“Nay, friend,” she said, “stay yet a little while in my house, I pray you; for, should your honored patron ever learn that you had been here, and that I had not treated you as a respected guest, and regaled you even as I would him, I know that he would be greatly angered. Remain at least to supper.”
So Ming-Y remained, rejoicing secretly in his heart, for Sie seemed to him the fairest and sweetest being he had ever known, and he felt that he loved her more than his father and his mother. And while they talked the long shadows of the evening slowly blended into one violet darkness; the great citron-light of the sunset faded out; and those starry beings that are called the Three Councillors, who preside over life and death and the destinies of men, opened their cold bright eyes in the northern sky.
Within the mansion of Sie the painted lanterns were lighted; the table was laid for the evening repast; and Ming-Y took his is place at it, feeling little inclination to eat, and thinking only of the charming face before him. Observing that he scarcely tasted the dainties laid upon his plate, Sie pressed her young guest to partake of wine; and they drank several cups together. It was a purple wine, so cool that the cup into which it was poured became covered with vapory dew; yet it seemed to warm the veins with strange fire. To Ming-Y, as he drank, all things became more luminous as by enchantment;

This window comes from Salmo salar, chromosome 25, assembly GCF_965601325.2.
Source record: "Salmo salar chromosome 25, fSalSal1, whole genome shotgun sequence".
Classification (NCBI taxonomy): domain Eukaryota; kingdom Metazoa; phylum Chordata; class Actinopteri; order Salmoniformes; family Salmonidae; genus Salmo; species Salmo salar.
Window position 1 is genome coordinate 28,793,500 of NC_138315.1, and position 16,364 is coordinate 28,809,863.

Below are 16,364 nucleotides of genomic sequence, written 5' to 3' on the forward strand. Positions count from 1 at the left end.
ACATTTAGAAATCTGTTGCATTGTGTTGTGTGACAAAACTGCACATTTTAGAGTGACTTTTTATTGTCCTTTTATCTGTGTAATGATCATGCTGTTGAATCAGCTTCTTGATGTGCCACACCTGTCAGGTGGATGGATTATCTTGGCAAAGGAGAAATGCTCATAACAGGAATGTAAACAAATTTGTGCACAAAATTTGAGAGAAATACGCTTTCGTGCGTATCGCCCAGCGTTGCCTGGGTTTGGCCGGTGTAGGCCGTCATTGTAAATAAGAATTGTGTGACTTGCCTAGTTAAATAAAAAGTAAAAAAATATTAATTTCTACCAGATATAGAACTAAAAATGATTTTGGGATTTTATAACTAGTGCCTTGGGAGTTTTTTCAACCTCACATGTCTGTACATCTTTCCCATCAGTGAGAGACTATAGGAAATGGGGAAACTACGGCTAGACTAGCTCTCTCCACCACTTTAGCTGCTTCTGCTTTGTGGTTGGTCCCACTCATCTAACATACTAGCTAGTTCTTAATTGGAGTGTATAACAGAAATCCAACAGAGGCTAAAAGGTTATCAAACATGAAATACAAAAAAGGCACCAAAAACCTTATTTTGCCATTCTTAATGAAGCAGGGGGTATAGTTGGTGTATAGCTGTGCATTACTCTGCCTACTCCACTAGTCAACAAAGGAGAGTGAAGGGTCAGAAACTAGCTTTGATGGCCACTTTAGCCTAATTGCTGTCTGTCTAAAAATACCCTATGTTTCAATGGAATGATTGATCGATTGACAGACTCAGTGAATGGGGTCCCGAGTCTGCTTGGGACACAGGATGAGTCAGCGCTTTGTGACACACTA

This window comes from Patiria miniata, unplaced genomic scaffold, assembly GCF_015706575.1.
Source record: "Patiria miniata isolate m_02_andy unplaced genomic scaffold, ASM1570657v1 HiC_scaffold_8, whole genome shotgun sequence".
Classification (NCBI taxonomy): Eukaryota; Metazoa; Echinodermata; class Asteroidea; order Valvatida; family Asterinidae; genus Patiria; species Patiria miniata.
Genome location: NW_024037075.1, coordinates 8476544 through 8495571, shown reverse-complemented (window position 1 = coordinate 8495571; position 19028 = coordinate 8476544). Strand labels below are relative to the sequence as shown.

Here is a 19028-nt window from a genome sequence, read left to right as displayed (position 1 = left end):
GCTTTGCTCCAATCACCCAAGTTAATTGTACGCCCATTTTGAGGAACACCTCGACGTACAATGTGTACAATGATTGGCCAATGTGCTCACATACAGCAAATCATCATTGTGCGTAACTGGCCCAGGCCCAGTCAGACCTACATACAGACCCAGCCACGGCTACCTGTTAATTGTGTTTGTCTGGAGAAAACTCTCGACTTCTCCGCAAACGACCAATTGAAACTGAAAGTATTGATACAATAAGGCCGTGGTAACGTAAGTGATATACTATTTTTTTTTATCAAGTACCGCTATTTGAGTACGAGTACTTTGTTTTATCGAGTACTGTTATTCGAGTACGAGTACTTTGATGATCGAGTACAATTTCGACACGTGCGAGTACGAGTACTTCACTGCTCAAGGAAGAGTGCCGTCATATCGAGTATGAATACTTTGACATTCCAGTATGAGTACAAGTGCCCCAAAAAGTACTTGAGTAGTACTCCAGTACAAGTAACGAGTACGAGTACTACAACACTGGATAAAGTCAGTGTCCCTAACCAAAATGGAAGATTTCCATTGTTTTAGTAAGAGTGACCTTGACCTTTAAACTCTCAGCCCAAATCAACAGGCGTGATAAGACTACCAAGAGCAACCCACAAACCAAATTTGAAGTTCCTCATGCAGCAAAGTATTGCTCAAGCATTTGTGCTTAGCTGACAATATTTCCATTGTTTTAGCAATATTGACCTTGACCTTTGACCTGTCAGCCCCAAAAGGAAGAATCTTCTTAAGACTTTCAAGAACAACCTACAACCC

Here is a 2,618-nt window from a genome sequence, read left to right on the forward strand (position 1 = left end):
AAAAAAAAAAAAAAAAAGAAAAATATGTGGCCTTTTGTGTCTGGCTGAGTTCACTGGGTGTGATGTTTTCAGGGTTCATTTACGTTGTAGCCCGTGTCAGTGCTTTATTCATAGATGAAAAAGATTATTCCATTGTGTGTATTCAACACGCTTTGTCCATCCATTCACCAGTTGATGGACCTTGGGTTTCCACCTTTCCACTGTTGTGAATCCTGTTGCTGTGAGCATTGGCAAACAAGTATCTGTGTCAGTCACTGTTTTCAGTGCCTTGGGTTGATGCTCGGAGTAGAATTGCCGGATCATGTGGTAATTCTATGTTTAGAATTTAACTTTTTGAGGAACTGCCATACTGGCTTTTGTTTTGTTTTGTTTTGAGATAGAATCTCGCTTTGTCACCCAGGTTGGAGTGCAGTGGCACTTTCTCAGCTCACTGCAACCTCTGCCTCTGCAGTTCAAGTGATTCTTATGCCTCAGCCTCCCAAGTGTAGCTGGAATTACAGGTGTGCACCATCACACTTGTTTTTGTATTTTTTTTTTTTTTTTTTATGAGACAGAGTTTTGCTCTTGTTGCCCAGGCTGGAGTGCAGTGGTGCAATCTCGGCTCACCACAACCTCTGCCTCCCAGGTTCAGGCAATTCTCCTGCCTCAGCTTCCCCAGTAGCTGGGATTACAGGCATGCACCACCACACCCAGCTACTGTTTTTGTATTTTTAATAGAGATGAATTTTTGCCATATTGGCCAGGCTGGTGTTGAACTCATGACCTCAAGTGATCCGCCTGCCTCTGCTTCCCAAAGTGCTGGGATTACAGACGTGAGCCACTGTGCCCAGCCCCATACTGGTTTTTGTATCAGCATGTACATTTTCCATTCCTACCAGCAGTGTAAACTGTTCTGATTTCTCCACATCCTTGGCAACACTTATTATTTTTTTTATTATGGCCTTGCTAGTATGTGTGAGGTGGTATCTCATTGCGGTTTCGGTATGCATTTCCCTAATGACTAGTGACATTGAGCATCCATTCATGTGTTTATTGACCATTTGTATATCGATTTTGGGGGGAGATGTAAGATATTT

I lie walls of the chamber seemed to recede, and the roof to heighten; the lamps glowed like stars in their chains, and the voice of Sie floated lo the boy’s ears like some far melody heard through the spaces of a drowsy night. His heart swelled; his tongue loosened; and words (litted from his lips that he had fancied he could never dare to utter. Yet Sie sought not to restrain him, her lips gave no smile; but her long bright eyes seemed to laugh with pleasure at his words of praise, and to return his gaze of passionate admiration with affectionate interest.
“I have heard,” she said, “of your rare talent, and of your many elegant accomplishments. I know how to sing a little, although I cannot claim to possess any musical learning; and now that I have the honor of finding myself in the society of a musical professor, I will venture to lay modesty aside, and beg you to sing a few songs with me. I should deem it no small gratification if you would condescend to examine my musical compositions.”